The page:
IP-Fälle und Artikel

Groundless threat provisions - what are they for?

Groundless threat provisions under UK law are unique in the sense that they aim to safeguard the interests of both IP right holders and third parties at the same time. On one hand IP right holders may be wondering "what steps can I take to protect my IP rights? If I believe someone is infringing, can I ask them to stop?". On the other hand, if you have recently received a letter threatening to take you to court unless you stop what you are doing immediately, you may be wondering "Can they do that? And what if I think I am not infringing their rights?".

Having legal provisions dealing with these situations as fairly as possible is extremely challenging as either side could otherwise potentially abuse the system or suffer undue disruption to their business. With a view to addressing this, under UK law, if threats to start infringement proceedings are considered to be 'groundless', a party aggrieved by them may be able to take action against the person making the threats.

Primary acts and actors

Imagine a situation where one person has a patent for a product and thinks that another person infringes the patent. In the UK, the patentee is protected when making threats to start infringement proceedings against the alleged infringer if the threats are in respect of 'primary acts' or if the alleged infringer is a 'primary actor'. For a product, a primary act is either making or importing the product for disposal (and for example, excludes selling, using or storing the product). A primary actor is a person who has made or imported the product for disposal. The rationale is that it is considered legitimate for a patentee to try to stop the manufacture or import of a potentially infringing product, regardless of the infringement claim's merit, with a view to identifying and stopping the source of the alleged infringement. Such discussions are effectively considered as acceptable business-to-business, and in many cases competitor-to-competitor, discussions (albeit in a very aggressive form).

Non-primary acts and groundless threats

On the other hand, it is not considered legitimate for a patentee to unduly threaten someone who is neither an importer nor a manufacturer in relation to non-primary acts, such as selling a product. The aim is to try to prevent a patentee from unduly threatening distributors, resellers or end users and more specifically a competitor's customers (for example in a deliberate attempt to sabotage the competitor's business).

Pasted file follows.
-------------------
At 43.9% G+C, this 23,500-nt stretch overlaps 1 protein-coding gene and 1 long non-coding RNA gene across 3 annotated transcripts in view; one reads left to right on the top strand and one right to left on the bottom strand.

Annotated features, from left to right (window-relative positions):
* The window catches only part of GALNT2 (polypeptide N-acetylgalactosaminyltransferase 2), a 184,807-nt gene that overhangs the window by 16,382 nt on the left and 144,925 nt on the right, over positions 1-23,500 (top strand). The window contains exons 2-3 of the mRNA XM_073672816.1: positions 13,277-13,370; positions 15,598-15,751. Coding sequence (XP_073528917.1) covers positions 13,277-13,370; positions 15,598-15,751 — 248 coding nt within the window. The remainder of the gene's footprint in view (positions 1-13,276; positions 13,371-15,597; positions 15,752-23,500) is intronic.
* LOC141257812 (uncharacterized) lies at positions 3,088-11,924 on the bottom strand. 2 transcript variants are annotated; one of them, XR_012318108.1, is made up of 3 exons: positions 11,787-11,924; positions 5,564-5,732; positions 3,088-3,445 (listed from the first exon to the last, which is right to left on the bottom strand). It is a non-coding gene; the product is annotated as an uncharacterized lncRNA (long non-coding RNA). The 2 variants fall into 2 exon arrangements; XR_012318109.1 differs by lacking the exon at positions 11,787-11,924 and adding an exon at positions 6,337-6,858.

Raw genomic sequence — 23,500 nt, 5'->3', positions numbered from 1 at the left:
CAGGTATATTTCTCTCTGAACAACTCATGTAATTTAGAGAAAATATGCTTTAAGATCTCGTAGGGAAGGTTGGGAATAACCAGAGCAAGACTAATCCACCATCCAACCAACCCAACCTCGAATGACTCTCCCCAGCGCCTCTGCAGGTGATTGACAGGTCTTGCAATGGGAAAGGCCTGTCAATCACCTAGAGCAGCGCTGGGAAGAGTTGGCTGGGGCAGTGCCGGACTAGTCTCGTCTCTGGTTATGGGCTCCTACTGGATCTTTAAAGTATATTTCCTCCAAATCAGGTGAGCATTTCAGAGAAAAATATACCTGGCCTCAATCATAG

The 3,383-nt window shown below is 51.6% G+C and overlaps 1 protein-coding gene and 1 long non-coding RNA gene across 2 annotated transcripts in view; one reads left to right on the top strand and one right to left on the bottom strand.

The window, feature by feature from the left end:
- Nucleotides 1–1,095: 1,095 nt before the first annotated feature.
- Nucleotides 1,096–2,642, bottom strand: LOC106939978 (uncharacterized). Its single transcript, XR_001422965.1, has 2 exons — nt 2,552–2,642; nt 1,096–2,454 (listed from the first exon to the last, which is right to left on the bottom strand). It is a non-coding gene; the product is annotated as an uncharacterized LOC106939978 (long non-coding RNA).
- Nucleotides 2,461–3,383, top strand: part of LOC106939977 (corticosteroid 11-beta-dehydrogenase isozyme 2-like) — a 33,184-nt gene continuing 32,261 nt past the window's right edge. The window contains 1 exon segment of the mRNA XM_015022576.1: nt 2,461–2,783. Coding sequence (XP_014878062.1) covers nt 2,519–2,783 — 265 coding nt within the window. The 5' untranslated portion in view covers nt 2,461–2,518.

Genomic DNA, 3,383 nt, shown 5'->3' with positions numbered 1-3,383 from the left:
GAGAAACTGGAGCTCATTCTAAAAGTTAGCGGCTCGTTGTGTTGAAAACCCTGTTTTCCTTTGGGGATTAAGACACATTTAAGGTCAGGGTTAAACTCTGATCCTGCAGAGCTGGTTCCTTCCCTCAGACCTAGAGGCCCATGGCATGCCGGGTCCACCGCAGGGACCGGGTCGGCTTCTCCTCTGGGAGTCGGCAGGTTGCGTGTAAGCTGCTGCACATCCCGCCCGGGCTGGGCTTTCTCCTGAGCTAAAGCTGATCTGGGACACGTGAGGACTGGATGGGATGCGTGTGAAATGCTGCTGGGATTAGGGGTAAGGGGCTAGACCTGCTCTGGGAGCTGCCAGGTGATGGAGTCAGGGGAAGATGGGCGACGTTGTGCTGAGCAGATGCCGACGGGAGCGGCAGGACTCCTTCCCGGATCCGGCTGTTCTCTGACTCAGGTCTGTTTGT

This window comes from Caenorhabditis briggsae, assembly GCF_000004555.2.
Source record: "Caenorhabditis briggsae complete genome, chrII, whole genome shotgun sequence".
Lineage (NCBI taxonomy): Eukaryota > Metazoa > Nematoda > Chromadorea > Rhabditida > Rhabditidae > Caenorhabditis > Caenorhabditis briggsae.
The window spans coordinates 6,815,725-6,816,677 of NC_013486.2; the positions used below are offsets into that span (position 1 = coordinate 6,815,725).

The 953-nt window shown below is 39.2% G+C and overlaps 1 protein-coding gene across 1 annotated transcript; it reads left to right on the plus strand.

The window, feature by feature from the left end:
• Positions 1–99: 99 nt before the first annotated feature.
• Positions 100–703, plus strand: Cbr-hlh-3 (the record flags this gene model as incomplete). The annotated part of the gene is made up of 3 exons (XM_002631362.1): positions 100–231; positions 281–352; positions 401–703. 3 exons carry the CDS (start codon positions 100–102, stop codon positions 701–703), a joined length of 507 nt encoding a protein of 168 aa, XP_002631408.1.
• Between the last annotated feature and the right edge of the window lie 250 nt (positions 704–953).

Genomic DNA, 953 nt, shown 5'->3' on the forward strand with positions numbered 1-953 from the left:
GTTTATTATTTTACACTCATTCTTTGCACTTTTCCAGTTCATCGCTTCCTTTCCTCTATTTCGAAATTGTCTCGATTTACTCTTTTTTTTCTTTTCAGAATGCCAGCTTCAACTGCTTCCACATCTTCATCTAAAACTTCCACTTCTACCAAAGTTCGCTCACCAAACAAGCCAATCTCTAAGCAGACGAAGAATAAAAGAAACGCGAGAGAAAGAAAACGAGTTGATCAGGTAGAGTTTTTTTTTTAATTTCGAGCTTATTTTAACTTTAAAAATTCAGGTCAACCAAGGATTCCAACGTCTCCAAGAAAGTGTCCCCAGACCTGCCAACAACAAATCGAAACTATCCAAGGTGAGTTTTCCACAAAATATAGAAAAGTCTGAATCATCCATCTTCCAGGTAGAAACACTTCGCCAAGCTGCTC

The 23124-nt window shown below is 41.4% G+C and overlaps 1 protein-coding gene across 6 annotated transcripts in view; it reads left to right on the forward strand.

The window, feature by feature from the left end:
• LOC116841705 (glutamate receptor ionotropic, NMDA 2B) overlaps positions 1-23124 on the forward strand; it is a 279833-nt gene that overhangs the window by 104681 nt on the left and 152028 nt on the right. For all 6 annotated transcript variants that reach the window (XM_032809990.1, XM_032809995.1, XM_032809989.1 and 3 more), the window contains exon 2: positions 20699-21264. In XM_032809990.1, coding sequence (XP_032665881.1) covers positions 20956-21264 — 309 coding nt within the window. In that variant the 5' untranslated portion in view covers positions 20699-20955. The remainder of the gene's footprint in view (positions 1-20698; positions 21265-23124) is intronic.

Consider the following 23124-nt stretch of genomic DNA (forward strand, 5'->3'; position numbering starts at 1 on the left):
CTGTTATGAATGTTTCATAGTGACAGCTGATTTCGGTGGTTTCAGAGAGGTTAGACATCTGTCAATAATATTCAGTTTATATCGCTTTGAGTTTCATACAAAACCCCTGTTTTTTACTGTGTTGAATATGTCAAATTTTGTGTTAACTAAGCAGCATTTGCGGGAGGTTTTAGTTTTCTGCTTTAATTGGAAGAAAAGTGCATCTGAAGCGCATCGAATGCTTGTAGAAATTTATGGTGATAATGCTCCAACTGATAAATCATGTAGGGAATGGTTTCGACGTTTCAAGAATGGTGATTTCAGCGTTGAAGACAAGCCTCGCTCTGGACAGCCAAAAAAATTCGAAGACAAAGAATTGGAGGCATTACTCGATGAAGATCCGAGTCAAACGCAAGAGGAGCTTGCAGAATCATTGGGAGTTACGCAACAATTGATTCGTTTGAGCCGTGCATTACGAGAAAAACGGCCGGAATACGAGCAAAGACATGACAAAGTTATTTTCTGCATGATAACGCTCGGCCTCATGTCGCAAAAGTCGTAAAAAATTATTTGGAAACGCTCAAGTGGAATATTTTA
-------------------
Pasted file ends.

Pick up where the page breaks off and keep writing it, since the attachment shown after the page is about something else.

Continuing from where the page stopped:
In this case, the threats have to have actual merit and be justifiable or else the patentee is opening themselves to a groundless threats action. Without entering into too much detail, the merit will be assessed, taking into account different aspects, including whether the patent is actually infringed and whether it is valid in this respect. At this stage, it is important to keep in mind that this assessment will ultimately be made by the court such that it can be difficult to predict the outcome. As a result, patentees may simply want to avoid finding themselves in this position in the first place and thus get advice, early on, on how to contact potential infringers in a manner that minimises the risk of being found liable for groundless threats.

Trade mark and design rights

Turning to other types of IP rights, similar provisions are provided for trade marks and designs. However, trade mark or design right holders can currently only rely on the protection for threats made in relation to primary acts and cannot rely on a protection against threats made to primary actors.

IP right holders will however be pleased to know that the law commission has recently reviewed the groundless threat provisions and has recommended that the 'primary actors' protection should be extended to trade mark and design rights.


While groundless threat provisions provide essential protection, both as an IP right holder or as a third party, they can be challenging to use in a way that is both effective and low-risk.

This is a complex area of law and if you believe that any of these issues are affecting your business, it is important to talk to your IP adviser as early as possible to discuss options available to you, with a view to protecting and minimizing disruption to your business.